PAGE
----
Is Snoring a Sign of a More Serious Condition?

Is Snoring a Sign of a More Serious Condition?

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The more we learn about sleep, the more we understand how vital it is to our overall well-being. Unfortunately, getting a good night’s sleep can be challenging at times. Stress, caffeine, poor work/life balance and, these days, dealing with an ongoing pandemic can make getting the recommended eight hours of sleep seem nearly impossible.

Additionally, one of the chief barriers to restful sleep is snoring. Often, we think of snoring as a problem for the non-snoring bed partner. But both partners suffer when one snores.

Anatomy of a snore

“Just as the rest of our body relaxes during sleep, the muscles in our airway loosen, which causes the throat and the rear of the mouth cavity to narrow,” says Hussein Kiliddar, MD, Pulmonologist at Cooper University Health Care. “As air flows past that relaxed tissue, it vibrates, causing the hoarse or harsh sound commonly known as snoring.”

Most snoring is classified as either “light” or “primary.” Light snoring occurs infrequently (fewer than three times a week). Primary snoring occurs more than three times a week. Neither type is usually considered a health concern unless accompanied by signs of sleep disruption.

Light or primary snoring often improve with simple lifestyle changes, such as:

  • Losing weight, which can reduce fatty tissue in the back of the throat to alleviate snoring.
  • Avoiding alcohol close to bedtime.
  • Sleeping on your side.
  • Using oral devices that position the tongue and jaw.
  • Switching to a snore-reducing pillow that keeps your head and neck in proper alignment when you sleep.
  • Reducing nasal congestion by treating allergies or using an air purifier to remove airborne particles.

Signs that symptoms may indicate more than snoring

When tissue loosens so much during sleep that it collapses, it can block the airway and interrupt breathing. This is known as obstructive sleep apnea (OSA), a serious condition that can affect health.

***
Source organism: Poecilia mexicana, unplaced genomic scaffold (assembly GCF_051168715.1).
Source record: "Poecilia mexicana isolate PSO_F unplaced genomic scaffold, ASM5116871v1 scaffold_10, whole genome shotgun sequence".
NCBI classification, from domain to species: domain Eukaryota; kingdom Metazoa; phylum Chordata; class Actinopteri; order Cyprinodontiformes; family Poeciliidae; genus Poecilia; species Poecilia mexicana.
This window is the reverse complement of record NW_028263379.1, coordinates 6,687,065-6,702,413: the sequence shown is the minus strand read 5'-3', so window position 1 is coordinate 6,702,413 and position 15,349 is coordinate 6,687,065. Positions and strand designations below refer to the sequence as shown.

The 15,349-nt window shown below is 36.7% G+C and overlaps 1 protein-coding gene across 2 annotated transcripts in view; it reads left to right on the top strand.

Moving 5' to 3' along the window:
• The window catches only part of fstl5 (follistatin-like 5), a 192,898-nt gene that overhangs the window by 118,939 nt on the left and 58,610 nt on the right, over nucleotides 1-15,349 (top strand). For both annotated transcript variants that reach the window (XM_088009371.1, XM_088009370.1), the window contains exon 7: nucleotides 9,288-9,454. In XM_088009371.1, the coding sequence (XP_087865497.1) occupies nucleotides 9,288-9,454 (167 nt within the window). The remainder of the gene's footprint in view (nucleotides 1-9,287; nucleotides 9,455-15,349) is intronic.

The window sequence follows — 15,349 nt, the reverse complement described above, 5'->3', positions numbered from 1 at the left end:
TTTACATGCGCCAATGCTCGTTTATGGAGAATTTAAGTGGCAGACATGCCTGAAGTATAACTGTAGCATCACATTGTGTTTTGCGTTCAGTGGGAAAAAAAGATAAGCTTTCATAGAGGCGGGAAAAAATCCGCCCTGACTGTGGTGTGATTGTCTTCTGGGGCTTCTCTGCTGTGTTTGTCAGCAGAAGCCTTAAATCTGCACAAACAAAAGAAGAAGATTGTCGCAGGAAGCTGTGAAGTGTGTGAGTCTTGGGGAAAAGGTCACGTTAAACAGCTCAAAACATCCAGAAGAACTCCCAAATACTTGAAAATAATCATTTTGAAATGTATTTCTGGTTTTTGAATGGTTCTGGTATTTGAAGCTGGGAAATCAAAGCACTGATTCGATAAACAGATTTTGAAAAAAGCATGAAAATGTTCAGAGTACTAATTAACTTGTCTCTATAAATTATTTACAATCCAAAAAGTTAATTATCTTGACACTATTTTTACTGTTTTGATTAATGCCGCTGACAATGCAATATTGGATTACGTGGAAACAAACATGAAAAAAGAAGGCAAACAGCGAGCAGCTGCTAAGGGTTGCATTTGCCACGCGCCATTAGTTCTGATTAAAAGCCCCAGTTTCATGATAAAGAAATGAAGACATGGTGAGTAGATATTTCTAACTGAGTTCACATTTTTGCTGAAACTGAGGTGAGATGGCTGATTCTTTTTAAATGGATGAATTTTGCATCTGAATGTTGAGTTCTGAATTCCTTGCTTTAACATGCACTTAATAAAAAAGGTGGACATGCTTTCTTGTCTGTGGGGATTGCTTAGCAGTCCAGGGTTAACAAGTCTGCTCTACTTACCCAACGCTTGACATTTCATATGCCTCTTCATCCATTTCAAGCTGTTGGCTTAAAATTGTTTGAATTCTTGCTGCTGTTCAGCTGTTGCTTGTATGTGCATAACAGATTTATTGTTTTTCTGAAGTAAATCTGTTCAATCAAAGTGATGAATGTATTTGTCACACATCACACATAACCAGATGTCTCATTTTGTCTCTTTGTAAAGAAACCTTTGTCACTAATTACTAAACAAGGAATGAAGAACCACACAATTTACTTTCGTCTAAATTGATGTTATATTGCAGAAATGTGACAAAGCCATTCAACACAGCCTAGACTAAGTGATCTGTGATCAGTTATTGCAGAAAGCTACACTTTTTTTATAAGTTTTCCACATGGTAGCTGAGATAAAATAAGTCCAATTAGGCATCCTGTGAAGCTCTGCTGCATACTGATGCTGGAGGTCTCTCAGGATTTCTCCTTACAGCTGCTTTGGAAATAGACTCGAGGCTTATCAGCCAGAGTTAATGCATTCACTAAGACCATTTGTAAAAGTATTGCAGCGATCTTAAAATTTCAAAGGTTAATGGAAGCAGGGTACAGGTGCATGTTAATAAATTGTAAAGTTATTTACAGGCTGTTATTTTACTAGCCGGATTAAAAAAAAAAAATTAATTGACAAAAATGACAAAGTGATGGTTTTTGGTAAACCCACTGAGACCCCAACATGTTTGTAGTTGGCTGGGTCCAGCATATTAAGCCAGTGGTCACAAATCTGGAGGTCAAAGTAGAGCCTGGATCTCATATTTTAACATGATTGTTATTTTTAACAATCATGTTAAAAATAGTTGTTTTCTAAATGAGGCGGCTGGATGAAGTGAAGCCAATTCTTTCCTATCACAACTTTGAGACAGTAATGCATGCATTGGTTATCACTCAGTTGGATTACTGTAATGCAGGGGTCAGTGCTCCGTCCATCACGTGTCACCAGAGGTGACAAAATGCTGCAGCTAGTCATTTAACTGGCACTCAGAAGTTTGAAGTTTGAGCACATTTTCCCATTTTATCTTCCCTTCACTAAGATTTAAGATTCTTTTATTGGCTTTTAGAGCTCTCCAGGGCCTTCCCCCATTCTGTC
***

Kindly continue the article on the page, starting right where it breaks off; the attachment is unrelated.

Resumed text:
“People with sleep apnea usually experience periods during sleep when breathing slows or stops, sometimes multiple times per hour,” said Dr. Kiliddar. “They may stop breathing for 10 seconds or more. In extreme cases, a person can stop breathing for up to a minute.”

When a person stops breathing, even momentarily, the brain awakens slightly to a lighter stage of sleep, preventing the deepest, most restful sleep. This disruption in respiration can be followed by a loud snort, choking, or gasping that can wake the person. These repeated micro awakenings leave them feeling tired and groggy the next day.

People who experience OSA also usually have several of the following symptoms:

  • Excessive daytime sleepiness
  • Difficulty concentrating
  • Morning headaches
  • Sore throat on waking

When it’s time to seek help

Treatment for OSA usually includes using a CPAP (continuous positive air pressure) device, which consists of a blower connected to a tube and mask that blows air to maintain steady pressure in the airway. This constant pressure keeps the airway from collapsing, which supports normal breathing.

CPAP is highly effective for most people, but it can require a period of adjustment. Masks cover the nose and sometimes the mouth and can feel awkward. Several mask options are available, and health care providers can work with patients to find the design that is most comfortable.

More severe cases can be treated with surgery that widens the airway opening by removing nearby tissue.

Don’t ignore snoring

“It is easy to dismiss snoring as an inevitable result of aging or an unavoidable condition based on physiology,” said Dr. Kiliddar. “But, while snoring increases as we age and is made worse by weight gain, it can lead to serious health complications if left untreated.”

If you notice snoring or the symptoms of obstructive sleep apnea in yourself or your partner, talk to your health care provider. Depending on the severity of the condition, your provider may order a sleep study to diagnose and determine the best course of treatment.

“At Cooper, we offer comprehensive care to diagnose and treat sleep apnea,” said Dr. Kiliddar. “Our state-of-the-art Sleep Center in Voorhees provides in-depth, precise information that allows us to customize a treatment plan to meet each patient’s specific needs.”

The most important thing you can do is to seek treatment right away. Getting help for snoring and sleep apnea can improve your health and lead to a better night’s sleep for you and your partner.

To speak with a sleep specialist about snoring and sleep apnea, call 800.8.COOPER (800.826.6737) or use our online appointment request form to make an appointment.